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"My Ninth Birthday" by Ben Shahon

I remember my ninth birthday like it was yesterday, because I woke up that morning, and I started to wonder when my mom and dad would come in with a huge breakfast in tow, the kind of breakfast that could easily feed two or three of my brothers and sisters, but for some reason they expected me to eat all by myself that morning, even if I’d rather stuck to a cup of juice and eat more cake later when it’s time, and as soon as the sleep started to drain from my eyes I noticed the corner of my door creak open, and my thirteen year old sister Leyla walked in, camping herself at the foot of my bed, and slapped me right on my left calf, left out from under the blanket, which I had pulled up high toward my face in the night, and as I cried out, Leyla said, “Shh. It isn’t like you want everyone to know you’re awake yet. I just wanted to come in and wish you a happy birthday, dude. I remember turning nine like it was yesterday. It’s a big deal. You’re big now,” before stopping at the sound of Mom and Dad singing a birthday song I didn’t recognize, and when I tried to tell her not to slap me so hard next time, my thirteen year old sister just shushed me again, before finding a way to sneak back out of the bedroom, leaving my door open wide enough to see her play off to Mom and Dad being on this side of the house as just coming back from using the bathroom, which would have been a good enough story if anyone had heard a flush, but Mom and Dad were too distracted to question her further about it, being single-minded in their attempts to make me have what they saw as a good birthday, and as they entered my room I quickly scanned the tray Dad was carrying, seeing the expected omelet, pile of bacon, toast, fruit, and a glass of orange juice, but there was also something I wouldn’t have expected, a steaming mug, unusual since Mom and Dad never let any of us have any cocoa or anything of the like during the summertime, but all the same, Mom pulled the legs down on the bedtop tray as Dad unfolded the napkin, and they started singing, “Happy Birthday to You…Happy Birthday to You…” and when they were done, Dad asked me, “so, Justin, how does it feel to be nine? Last year of single digits!” and turned to Mom, and then the two just looked at each other and started giggling, but they didn’t tell me what the joke was, and I bet if I had asked they wouldn’t have told me anyways, because they probably just would have kept chuckling and said I’ll understand in a few years, but when I finally worked up the courage to ask, “What’s with the mug?” they managed to pull themselves out of it long enough for Dad to tell me, “Well, Justin, since you’re getting a little older, we figure today is as good of a day as any to give you a chance to try a real, grown up kind of drink,” and I asked, “So why is the beer steaming?” which just caused Mom and Dad to start howling in laughter all over again, until Mom managed to catch herself, and say, “Now, come on Justin. What kind of parents do you think we are? We’re not giving you alcohol. For Pete’s sake, you’re nine. This is just a little coffee. You always seemed so jealous when your older siblings join us for coffee on Sunday mornings, and your father and I decided you and your sister are old enough to give it a try. But whether or not you like it, you’ll be free to come sit with us during the coffee hour,” which got me wondering whether or not Jessica enjoyed the coffee, and whether or not Mom and Dad had even gone to visit her in her room yet, so I asked them, and Mom said, “Well, sweetie, your sister actually did like it quite a bit. Your dad and I are a little worried about how much she liked it—she was already asking for more before we left the room—but I think she’s going to be fine with what we’ve already given her, right honey? Right honey?” but Dad was distracted, looking at something on his phone before answering with a “Hoowha?” and apologizing for checking his fantasy baseball lineup while talking to me about my birthday, at which Mom looked kind of upset, but in that way where she was clearly trying to hide it from me, because I’m her kid, and if I’m not completely happy on my birthday she thinks my head is going to explode, whether or not it actually would, and as I tell them thank you for breakfast, I casually mention that I have not yet had the chance to get out of bed and use the restroom or brush my teeth or wash my face, to which Mom and Dad thankfully got the message and left me be to go bother Jessica some more, or else get my other siblings in line, or worse yet, start getting ready for the massive birthday blowout they were throwing for us later that day, a party where basically everyone we know was invited, which is not something I’ve ever asked for, or particularly enjoyed, but had put up a brave face about for the last few years, because I knew it was something Mom and Dad really liked, and in that moment I wondered what Jessica thought of the massive parties, whether or not all the effort that Mom and Dad went through for what essentially amounts to an afternoon of talking to people we didn’t know super well and eating a bunch of cheap catered food and waiting for people to go home bugged her, so I decided now was as good as anytime to go ask her, and on the way back from the bathroom, I decided to knock on her door, but she just yelled she was busy and she couldn’t talk to me right now and to go away, so I went back to my room to get some of the giant meal Mom and/or Dad cooked for me (since you could never quite tell which one of them did the cooking, unless you asked, and I didn’t really want to try that morning) and bring it downstairs to the kitchen, but as I crunched down on the toast, my older brothers Jimmy and Timmy came in, Jimmy the Junior Varsity QB, and Timmy his number crunching hype man, even though Timmy was the older of the two and would be going off to college next year, and while I was chewing, Jimmy started, “Hey bud. Happy Birthday. You know, I remember the day I turned nine like it was yesterday. Did I ever tell you about the way…”but as he dug into the story of how he scared off the neighbor’s dog for the umpteenth time, which is the kind of thing that only Jimmy finds impressive or funny or whatever it is that compels him to tell that story all the time, Timmy caught a look of how bored I was getting, and said, “Hey Jim. Why don’t you and I split this bacon and let Justin here sit in peace a while before the relatives start showing up in numbers?” all while handing him my bacon, the best part of the breakfast, and maybe the only part I actually wanted to eat besides the toast, so instead I just decided to down the orange juice and go to the living room to play some video games while I could still have free reign on the TV for a little bit, since I got Ultra Mega Shootastic Mania XIV as an early birthday present from Grandpa, which I convinced him was ok because the game was set in the Vietnam War, and hey, weren’t you in that war Grandpa, because I haven’t learned anything about it yet at school and I need something to start teaching me about it sooner or later, or else how are we going to be able to relate to one another, after all, and Grandpa was so angry at what those damn commies are teaching me in school nowadays anyways that he bought me the game right there on the spot, but I wasn’t allowed to open it until my actual birthday, which, was close enough to today, since today was the birthday party after all, or at least I thought it was ok until Grandpa came downstairs and saw me playing before launching into a speech about the lack of respect people my age have for our elders and the way it’s sending our country down the tube and that sooner or later we’ll be a bunch of words I’m not allowed to say, even just around Grandpa by himself, but as he was really getting blue in the face, Mom and Dad came downstairs, and I thought they were going to rescue me, but before long I was being sent back upstairs to put on proper clothes and wait quietly in my room until the party started, because I was grounded, even if that meant I still had to go to the party and see everyone, because after all, they were here to see me, and I needed to be a good host, even though, as I remind you, I was not the host of this party, because my parents were, and I was really not much more than a prop to show off how Mom and Dad really are the perfect model parents after all, and that things never went wrong here at the Collinson house, oh no, not even once, not even when I noticed my twin sister Jessica sneaking up the stairs with a big bundle of cotton candy in her hand, and another in her mouth, trying to act like it was no big deal and that she would be able to escape up the stairs unnoticed, even though half the bedroom doors were open and she would have to cross all of them to make it back to her bedroom unscathed, and just as I started to wonder how she was going to get away with this, she threw one of the bundles up over the banister and into my room, right where I had to dive onto the bean bag chair in order to catch it, but as I landed I made a big crash on the floor, which was right above the ceiling in the living room, in the same spot where I just got busted for playing Ultra Mega Shootastic Mania XIV a few minutes ago, which made my mom so angry she came to the staircase and shouted up to my room, “Now listen here, BUSTER, I won’t be putting up with any kind of attitude from here on out, because even though it is your birthday and your party, I’m putting in all this work, and so is your father (I guess), and our nice friends and relatives are taking precious time out of their Saturdays to come and see you. So, you know what? You’re going to behave yourself, or you’ll be grounded from now until you’re next birthday. How do you like that?” but before I could even shout down to apologize/make up some kind of excuse for the noise, I heard one of my mom’s friends ask, “Maura, do you really talk to your boy that way?” and my mom started to try to play it off like we were running lines for the school play I was being forced by her into trying out for (even though I’ve never had a dramatic bone in my body, and had never yet showed any interest in the theatre), but before I knew it I was being called downstairs by my mother to talk to some lady whose name I’d forgotten half a dozen times by then about a school play that didn’t exist while my mom ran back to the kitchen to fetch the trays of unpacked Lunchables, which my dad told me not to call unpacked Lunchables, even though, yes, that’s basically what they are, because grown-ups like to pretend they’re fancy even when they’re not, and that by calling attention to the fact they were Lunchables, I would be shattering the illusion for them, which would make them really sad at my birthday party, and that isn’t something I wanted to have happen, now was it, and I found myself having a hard time arguing with him, but this lady friend of my mom’s was so boring and I really just wanted to get back to my video game, but just as I managed to slip away to go back to the TV, I noticed Jimmy and Timmy wrapping up the wires on the controllers, and I shouted, “Hey! What are you doing?” which kind of startled Jimmy, who dropped my favorite controller, chipping the plastic on the corner where the heel of your left hand goes, while Timmy came and took me to the side, and started telling me, “Hey, I get it Justin. These parties kinda suck. But you gotta just put in the time to deal with Mom and Dad’s friends long enough for them to get kind of drunk in the backyard, and eventually, someone will fall in the pool—” “—and that’ll be super funny—” “—Hell yeah, it will. But anyways, you gotta just wait until one of them falls in the pool, because at that point, the grown ups are going to get really sad about being so drunk at a kid’s birthday party that they’ll all want to leave. And then you’ll have the house, and more importantly the TV, all to yourself,” he said, and when I asked him how he knew all that was going to happen, he told me that he remembers his ninth birthday like it was yesterday, and as soon as I started to gag at hearing that line again, he said, “I know. I know. Everyone’s telling you that today. It’s like there’s something in the air or whatever. But the point still stands. I’ve been to enough of these birthday parties for all of us now to know how they work. It’s time you knew, too,” and just then he stopped in front of me, and patted his hand on my chest three times, three little pats that let me know everything was going to be ok, the same way he used to pat me when I was little and stayed up too late watching a scary movie with Mom and Dad, and then I started to cry a little, so Timmy started to hug me and laugh a little, telling me, “it’s alright buddy. There, there. This is a party after all, not a funeral. There’s going to be cake later. Although, I guess we did have cake at Uncle Mort’s funeral three years ago…” but as he trailed off I centered myself, trying to march back upstairs to Jessica’s room to ask her what’s taking so long and when she was going to come downstairs and save me from all of these boring grown-ups, but when I knocked on the door, out came Leyla instead, which was weird, because Leyla and Jessica never got along, mostly on account of how Leyla always liked to pull on Jessica’s pigtails and Jessica always would make fun of Leyla for not having a boyfriend even though she’s a teenager and every teenager Jessica knew (which, at that time, was admittedly not many) had boyfriends, even the boy ones, but when Leyla came out of Jessica’s room, she looked kind of serious and confused as to why I would even be coming up to Jessica’s room to try to talk to her, like I was some kind of otherworldly species, but when I tried to tell her that I always come to Jessica’s room and talk to her, Leyla just told me, “Nope. Not today you don’t. Today, you go back downstairs and you be a good little host puppy for Mom and Dad [who, at that time, were showing off Jimmy’s latest football trophy to the friends of theirs who thought that kind of thing was cool]. Now, run along. Scram!” and as I confusedly walked back to the staircase caught a glimpse of the inside of Jessica’s room out of the corner of my eye, with Leyla walking in and closing the door softly behind her, but just beyond my field of view I saw a pair of hands, too small to be anyone but Jessica’s, cradling her favorite denim skirt, which had a big dark spot on it that I couldn’t remember having ever seen before, but just as Leyla finished closing the door I heard my Dad downstairs calling for me, “Justin! Justin? Where are you bud? Come say hi to Mr. Igmonius Wolfbane!” and just as I wondered what kind of name was Igmonius Wolfbane I saw my cousin Art dressed in what was clearly a rented clown’s outfit and a cheap-looking werewolf Halloween mask, but before I could even ask my Dad what was going on, Art chimed in, “Look, Peter, I’m sorry, but look at the kid. He doesn’t like this. I don’t know why I thought anyone would like this on their birthday. Hey, Justin, bud, I’m sorry I don’t have a better gift for you, I lost my job at the restaurant, and this was all I could put together for some birthday entertainment for you last minute. I was really hoping it would be more fun, and that you and your sis would actually like it,” to which, of course, I told him that I did, even though I’ve never been more acutely scared for my life than I was in that moment, and as he went to the bathroom in back of the house to get changed and go in the pool, he turned back around to tell me, “you know, I was just thinking that I ought to tell you about my ninth birthday, because it sure wasn’t as nice as this. You know, I remember my ninth birthday like it was yesterday…” and as he started to get into the story, my mom’s friend from earlier tapped cousin Art on the shoulder, which made him spin completely around suddenly, causing the werewolf mask to fall back on over his face, startling the woman, and making her creep backwards toward the pool, slowly at first, then faster as Art moved toward her to try to guide her away from crashing in the pool, until eventually Art bumped her in the chin trying to raise up his hands and help her, and she fell backlong in, making maybe the biggest splash I’ve ever seen a grown-up in the pool make in one fell swoop like that, causing a Jimmy and Timmy who were now doing their best to hide on the balcony overlooking the pool, to simultaneously yell, “BOOM, headshot!” and start howling with laughter, only to be caught in that moment by Dad, who shouted, “What the hell are you two doing up there anyways?” to which Jimmy and Timmy tried really hard to pretend like it was nothing, even as wisps of smoke left their hands and little bits of ash started to fall down on Art’s wolf mask and catching it on fire just a little causing him to misjudge the distance between the pool and fall in as well, all of which was especially weird because the burning mask smelled just awful, like a skunk had gotten loose in the backyard or something, and I guess Dad must have noticed because in an instant he was shouting about how Jimmy and Timmy were going to wish that they were doing nothing, because they would have plenty to do for him for a long time, every Saturday from now until the end of time, and as Art was putting out his wolf mask, Mom came out to the backyard carrying a tray of not-Lunchables, and asked, “What is going on here?” but instead of trying to explain it all to her, I just looked up and asked her if it would be alright if I could have some of her grown-up Lunchables, but she dropped the tray on the ground and all the good stuff got wet from the poolwater. All in all, a fun birthday, I guess!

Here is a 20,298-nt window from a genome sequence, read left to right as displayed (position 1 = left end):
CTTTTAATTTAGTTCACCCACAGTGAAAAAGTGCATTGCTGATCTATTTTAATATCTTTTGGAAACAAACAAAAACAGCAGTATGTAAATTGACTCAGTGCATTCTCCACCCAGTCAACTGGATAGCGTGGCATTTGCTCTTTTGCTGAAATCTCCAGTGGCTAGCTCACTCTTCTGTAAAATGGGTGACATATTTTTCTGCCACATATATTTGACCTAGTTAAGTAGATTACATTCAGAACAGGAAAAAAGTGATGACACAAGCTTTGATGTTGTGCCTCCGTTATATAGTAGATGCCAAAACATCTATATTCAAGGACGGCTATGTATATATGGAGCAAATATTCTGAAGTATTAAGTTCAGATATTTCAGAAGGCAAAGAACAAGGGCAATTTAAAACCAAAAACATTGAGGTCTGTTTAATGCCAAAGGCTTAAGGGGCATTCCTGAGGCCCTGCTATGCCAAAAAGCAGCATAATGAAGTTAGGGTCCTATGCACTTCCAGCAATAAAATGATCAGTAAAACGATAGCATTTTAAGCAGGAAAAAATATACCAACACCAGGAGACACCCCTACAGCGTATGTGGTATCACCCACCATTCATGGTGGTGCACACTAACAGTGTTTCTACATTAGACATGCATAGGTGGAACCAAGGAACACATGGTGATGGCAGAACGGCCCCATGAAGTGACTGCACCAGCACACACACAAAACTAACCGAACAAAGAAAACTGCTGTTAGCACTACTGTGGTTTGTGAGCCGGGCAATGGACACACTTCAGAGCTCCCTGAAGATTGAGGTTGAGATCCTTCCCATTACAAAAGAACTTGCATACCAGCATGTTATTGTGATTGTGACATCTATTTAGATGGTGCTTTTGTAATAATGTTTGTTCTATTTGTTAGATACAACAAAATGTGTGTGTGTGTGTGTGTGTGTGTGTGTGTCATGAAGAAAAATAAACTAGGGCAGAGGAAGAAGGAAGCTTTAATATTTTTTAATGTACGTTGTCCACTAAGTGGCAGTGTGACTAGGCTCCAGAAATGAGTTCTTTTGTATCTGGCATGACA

Ben Shahon is a writer whose work can be found across the web, the Simpsons columnist for The Daily Drunk, and EIC of JAKE. He learned to write at ASU, and holds an MFA from Emerson College. Ben lives and teaches in the Boston area.